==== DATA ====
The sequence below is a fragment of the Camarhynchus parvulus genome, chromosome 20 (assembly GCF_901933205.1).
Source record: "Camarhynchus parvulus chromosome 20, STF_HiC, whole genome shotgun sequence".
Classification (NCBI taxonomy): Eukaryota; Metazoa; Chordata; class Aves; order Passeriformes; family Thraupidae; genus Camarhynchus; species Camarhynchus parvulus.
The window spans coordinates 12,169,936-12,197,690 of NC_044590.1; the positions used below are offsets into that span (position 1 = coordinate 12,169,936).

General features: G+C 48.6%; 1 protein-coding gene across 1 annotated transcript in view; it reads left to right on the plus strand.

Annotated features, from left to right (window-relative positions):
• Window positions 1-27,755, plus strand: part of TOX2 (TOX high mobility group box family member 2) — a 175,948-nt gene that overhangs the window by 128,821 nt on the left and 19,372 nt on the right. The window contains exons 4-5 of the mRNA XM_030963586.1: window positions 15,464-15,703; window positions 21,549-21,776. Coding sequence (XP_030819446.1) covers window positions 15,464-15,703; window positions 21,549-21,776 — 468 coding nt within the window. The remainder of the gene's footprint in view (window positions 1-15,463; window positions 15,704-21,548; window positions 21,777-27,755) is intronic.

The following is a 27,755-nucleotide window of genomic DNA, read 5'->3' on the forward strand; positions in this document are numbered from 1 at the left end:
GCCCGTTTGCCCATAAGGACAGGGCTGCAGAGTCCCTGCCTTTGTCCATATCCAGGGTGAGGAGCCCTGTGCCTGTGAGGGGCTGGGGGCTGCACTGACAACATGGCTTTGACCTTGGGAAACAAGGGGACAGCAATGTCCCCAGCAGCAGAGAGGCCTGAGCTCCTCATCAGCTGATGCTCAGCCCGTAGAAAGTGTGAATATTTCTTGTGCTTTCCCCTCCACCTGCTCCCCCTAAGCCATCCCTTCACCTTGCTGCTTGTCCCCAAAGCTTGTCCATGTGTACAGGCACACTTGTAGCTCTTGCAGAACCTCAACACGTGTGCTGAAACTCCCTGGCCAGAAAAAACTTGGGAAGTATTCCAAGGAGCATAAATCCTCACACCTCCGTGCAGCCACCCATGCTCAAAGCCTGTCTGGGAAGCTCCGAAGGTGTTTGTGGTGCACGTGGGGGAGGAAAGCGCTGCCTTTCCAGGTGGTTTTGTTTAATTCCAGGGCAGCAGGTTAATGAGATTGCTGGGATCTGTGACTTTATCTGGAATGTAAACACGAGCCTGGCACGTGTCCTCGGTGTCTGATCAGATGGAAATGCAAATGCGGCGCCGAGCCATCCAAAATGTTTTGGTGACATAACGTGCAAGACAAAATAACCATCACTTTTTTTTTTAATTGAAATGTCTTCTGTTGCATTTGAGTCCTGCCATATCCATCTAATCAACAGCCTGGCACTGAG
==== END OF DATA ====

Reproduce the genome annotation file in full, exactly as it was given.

The sequence below is a fragment of the Camarhynchus parvulus genome, chromosome 20 (assembly GCF_901933205.1).
Source record: "Camarhynchus parvulus chromosome 20, STF_HiC, whole genome shotgun sequence".
Classification (NCBI taxonomy): Eukaryota; Metazoa; Chordata; class Aves; order Passeriformes; family Thraupidae; genus Camarhynchus; species Camarhynchus parvulus.
The window spans coordinates 12,169,936-12,197,690 of NC_044590.1; the positions used below are offsets into that span (position 1 = coordinate 12,169,936).

General features: G+C 48.6%; 1 protein-coding gene across 1 annotated transcript in view; it reads left to right on the plus strand.

Annotated features, from left to right (window-relative positions):
• Window positions 1-27,755, plus strand: part of TOX2 (TOX high mobility group box family member 2) — a 175,948-nt gene that overhangs the window by 128,821 nt on the left and 19,372 nt on the right. The window contains exons 4-5 of the mRNA XM_030963586.1: window positions 15,464-15,703; window positions 21,549-21,776. Coding sequence (XP_030819446.1) covers window positions 15,464-15,703; window positions 21,549-21,776 — 468 coding nt within the window. The remainder of the gene's footprint in view (window positions 1-15,463; window positions 15,704-21,548; window positions 21,777-27,755) is intronic.

The following is a 27,755-nucleotide window of genomic DNA, read 5'->3' on the forward strand; positions in this document are numbered from 1 at the left end:
GCCCGTTTGCCCATAAGGACAGGGCTGCAGAGTCCCTGCCTTTGTCCATATCCAGGGTGAGGAGCCCTGTGCCTGTGAGGGGCTGGGGGCTGCACTGACAACATGGCTTTGACCTTGGGAAACAAGGGGACAGCAATGTCCCCAGCAGCAGAGAGGCCTGAGCTCCTCATCAGCTGATGCTCAGCCCGTAGAAAGTGTGAATATTTCTTGTGCTTTCCCCTCCACCTGCTCCCCCTAAGCCATCCCTTCACCTTGCTGCTTGTCCCCAAAGCTTGTCCATGTGTACAGGCACACTTGTAGCTCTTGCAGAACCTCAACACGTGTGCTGAAACTCCCTGGCCAGAAAAAACTTGGGAAGTATTCCAAGGAGCATAAATCCTCACACCTCCGTGCAGCCACCCATGCTCAAAGCCTGTCTGGGAAGCTCCGAAGGTGTTTGTGGTGCACGTGGGGGAGGAAAGCGCTGCCTTTCCAGGTGGTTTTGTTTAATTCCAGGGCAGCAGGTTAATGAGATTGCTGGGATCTGTGACTTTATCTGGAATGTAAACACGAGCCTGGCACGTGTCCTCGGTGTCTGATCAGATGGAAATGCAAATGCGGCGCCGAGCCATCCAAAATGTTTTGGTGACATAACGTGCAAGACAAAATAACCATCACTTTTTTTTTTAATTGAAATGTCTTCTGTTGCATTTGAGTCCTGCCATATCCATCTAATCAACAGCCTGGCACTGAG